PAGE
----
The Lost Flower by Geraldine Solon
Genre: Contemporary, Women’s Fiction, Mystery
Length: Full (273 pgs)
Rated: 3 stars
Review by Rose
After third grade teacher, Lacy Stone undergoes a kidney transplant she develops vivid dreams of a toddler running away from a blazing fire. Lacy soon embarks in a journey to Boracay island, Philippines to find answers. On the island, Lacy meets Sampaguita Navarro, one of the last few Aetas of her tribe. As a manghihilot, Sam hopes to open her own holistic spa on the island, but as she acquires tragic visions, she discovers that her gift of touch comes with a price. Searching for clues, Lacy crosses paths and falls in love with investor, Adam Shaw not realizing that he’s the prime target of waitress, Frankie Lloyd who has acquired a new identity to seek revenge and claim her redemption. When Lacy and Sam provide a threat to Frankie’s plans, trouble looms paradise which leaves Lacy with a choice between saving the man she loves or the child from her dream.
This book has an interesting premise– after a kidney transplant, Lacy Stone begins having vivid dreams of a toddler in need of rescue. Because of clues in the dream she realizes it takes place on the island of Boracay in the Philippines and has a strong sense that she needs to go there.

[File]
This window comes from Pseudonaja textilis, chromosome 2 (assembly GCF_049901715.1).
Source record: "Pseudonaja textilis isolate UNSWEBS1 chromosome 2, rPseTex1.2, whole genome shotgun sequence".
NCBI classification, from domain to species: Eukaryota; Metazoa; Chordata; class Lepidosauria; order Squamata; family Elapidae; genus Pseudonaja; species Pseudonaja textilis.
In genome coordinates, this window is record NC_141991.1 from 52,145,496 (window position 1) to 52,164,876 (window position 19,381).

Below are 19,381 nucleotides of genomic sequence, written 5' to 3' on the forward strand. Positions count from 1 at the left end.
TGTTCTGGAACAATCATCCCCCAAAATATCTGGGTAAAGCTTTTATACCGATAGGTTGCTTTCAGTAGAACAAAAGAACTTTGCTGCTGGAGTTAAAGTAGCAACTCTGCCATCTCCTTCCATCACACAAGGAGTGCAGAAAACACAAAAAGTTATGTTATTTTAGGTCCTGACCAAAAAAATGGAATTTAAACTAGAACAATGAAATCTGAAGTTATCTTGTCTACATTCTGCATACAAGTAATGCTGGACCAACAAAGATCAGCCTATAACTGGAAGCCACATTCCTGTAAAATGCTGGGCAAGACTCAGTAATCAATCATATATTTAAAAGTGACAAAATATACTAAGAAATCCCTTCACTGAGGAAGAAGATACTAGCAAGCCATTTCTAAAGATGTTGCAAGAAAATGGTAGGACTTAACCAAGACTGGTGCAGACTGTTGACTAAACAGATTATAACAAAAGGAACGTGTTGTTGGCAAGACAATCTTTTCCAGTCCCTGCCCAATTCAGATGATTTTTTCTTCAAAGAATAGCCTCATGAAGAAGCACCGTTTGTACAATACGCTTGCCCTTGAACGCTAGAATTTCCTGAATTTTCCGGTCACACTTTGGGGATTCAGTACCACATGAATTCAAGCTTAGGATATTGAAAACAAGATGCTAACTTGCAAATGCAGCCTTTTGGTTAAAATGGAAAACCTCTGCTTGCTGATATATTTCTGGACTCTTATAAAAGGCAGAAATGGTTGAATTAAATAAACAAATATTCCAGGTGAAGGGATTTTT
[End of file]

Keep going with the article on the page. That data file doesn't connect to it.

Once there, she is introduced to other people on the island who, at first, seem to have little in common but it is soon evident that there is a thread that ties them all together–a thread we do not see clearly until the end of the book.
This book could have done with a bit of editing–it was not an ARC but there were several points where the editor fell down on his/her job (punctuation, duplication of a passage, etc., actions which seem inconsistent with transplant patients). It was hard to connect with the majority of the characters– I think if the book had been longer the author would have been able to deepen the characters. As it is, we see a lot of what they do, but we don’t actually come to feel what they feel.
However, the story itself is compelling that this reviewer was able to get back into the story even with these issues. The mysteries as to why Frankie was hiding on the island, who the child was and what she had to do with Lacy, the connection between Sam and all the other characters is well done. I could see this as a movie–it had the feel of watching various scenes play out.
I would be interested in trying other books by this author.